Using the foot in kicking

Grandmaster Dr. Gyi has said that your strike is only as good as the level to which you’ve conditioned your weapon. For punches, it means being able to strike with a specific part of the hand without collapsing and being able to transfer energy through the point of contact to the target. For kicks, it means knowing, clearly, what part of the foot is intended to make contact and making sure that the foot can effectively transfer your force to the target.

The primary parts of the foot involved in delivering and transferring that force in different types of kicks are 1, the ball of the foot, 2, the heel, 3, the instep (ie, the top of the foot), 4, the outside edge of the foot and 5, the big toe. Let’s look at what it means to condition each of these parts of the foot by looking at some of the different kicks in Bando.

  • Front snap kick: In this kick, contact with the target is made with the ball of the foot. To execute this correctly, the toes need to be pulled back. You can practice this by trying to “kick” the floor with the ball of the foot while pulling the toes back.
  • Front thrust kick: While the mechanics of this kick are similar, it’s the heel that makes contact. Your ankle flexibility is needed to make this work – the entire foot has to be flexed when making contact with the heel.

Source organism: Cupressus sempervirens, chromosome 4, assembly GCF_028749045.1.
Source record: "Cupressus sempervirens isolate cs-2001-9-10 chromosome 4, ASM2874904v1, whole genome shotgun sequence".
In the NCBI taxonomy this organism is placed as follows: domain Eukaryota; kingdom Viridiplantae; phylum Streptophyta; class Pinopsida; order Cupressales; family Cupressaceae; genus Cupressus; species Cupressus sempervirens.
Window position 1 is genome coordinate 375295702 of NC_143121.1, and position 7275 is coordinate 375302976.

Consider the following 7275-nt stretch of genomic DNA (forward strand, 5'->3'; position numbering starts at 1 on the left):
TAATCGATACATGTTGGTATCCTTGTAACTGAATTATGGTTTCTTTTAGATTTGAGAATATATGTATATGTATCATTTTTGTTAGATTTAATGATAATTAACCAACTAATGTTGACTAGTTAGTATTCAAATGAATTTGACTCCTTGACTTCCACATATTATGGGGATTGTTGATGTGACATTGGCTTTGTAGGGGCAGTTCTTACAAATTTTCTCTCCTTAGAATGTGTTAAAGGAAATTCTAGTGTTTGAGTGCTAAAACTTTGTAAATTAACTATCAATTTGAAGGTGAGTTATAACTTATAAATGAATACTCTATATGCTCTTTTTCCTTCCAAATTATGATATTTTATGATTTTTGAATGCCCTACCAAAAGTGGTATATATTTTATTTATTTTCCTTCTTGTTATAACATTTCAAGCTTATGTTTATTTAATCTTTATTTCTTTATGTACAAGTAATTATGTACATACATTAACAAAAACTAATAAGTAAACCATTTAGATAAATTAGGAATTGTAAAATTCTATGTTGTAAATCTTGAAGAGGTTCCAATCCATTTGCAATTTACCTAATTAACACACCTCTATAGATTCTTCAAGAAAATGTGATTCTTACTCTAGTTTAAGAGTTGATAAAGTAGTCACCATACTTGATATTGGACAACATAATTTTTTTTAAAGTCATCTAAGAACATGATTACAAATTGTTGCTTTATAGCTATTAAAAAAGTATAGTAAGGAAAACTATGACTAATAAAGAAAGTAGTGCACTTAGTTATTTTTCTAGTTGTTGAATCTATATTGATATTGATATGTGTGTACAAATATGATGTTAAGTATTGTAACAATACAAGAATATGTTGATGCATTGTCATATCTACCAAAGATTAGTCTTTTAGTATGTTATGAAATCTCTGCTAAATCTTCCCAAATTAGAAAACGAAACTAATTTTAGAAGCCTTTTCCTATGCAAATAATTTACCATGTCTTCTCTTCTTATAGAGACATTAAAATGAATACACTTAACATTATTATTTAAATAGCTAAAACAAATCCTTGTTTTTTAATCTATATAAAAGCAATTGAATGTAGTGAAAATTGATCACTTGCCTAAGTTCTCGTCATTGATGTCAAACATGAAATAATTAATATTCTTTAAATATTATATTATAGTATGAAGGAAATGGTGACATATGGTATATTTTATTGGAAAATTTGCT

• Roundhouse kick: For a roundhouse kick, the instep is often the part of the foot that makes contact with the target. (A roundhouse kick can also deliver via the ball of the foot.) The instep is a broader surface, but can still deliver a lot of power. To deliver power, you need to condition the top of the foot in exercises such as kicking the side of a heavy bag with the top of the foot.
  • Side kick: The outside edge, also called the knife edge, of the foot is what makes contact in a side kick (not the entire foot bottom). This requires your ankle be turned so that the outside edge of the foot is farther away from the knee and the inside edge is closer. A good way to get a feel for this is to turn the foot and hit the floor with just the outside edge.
  • Cobra kick: This kick is like a front kick, but contact is made with the big toe. The smaller surface area results in more penetration for the same level of force. A cobra kick might be used to strike a nerve bundle, for example. Practice requires conditioning the big toe for impact.
In this flying side kick, the outside side edge of the foot is leading. Photo credit: Uriel Soberanes via

Remember that the smaller the area of contact, the more penetrating the force will be on the target. So work on your foot conditioning to deliver your force effectively. And don’t forget, of course, to work on your overall kicking technique!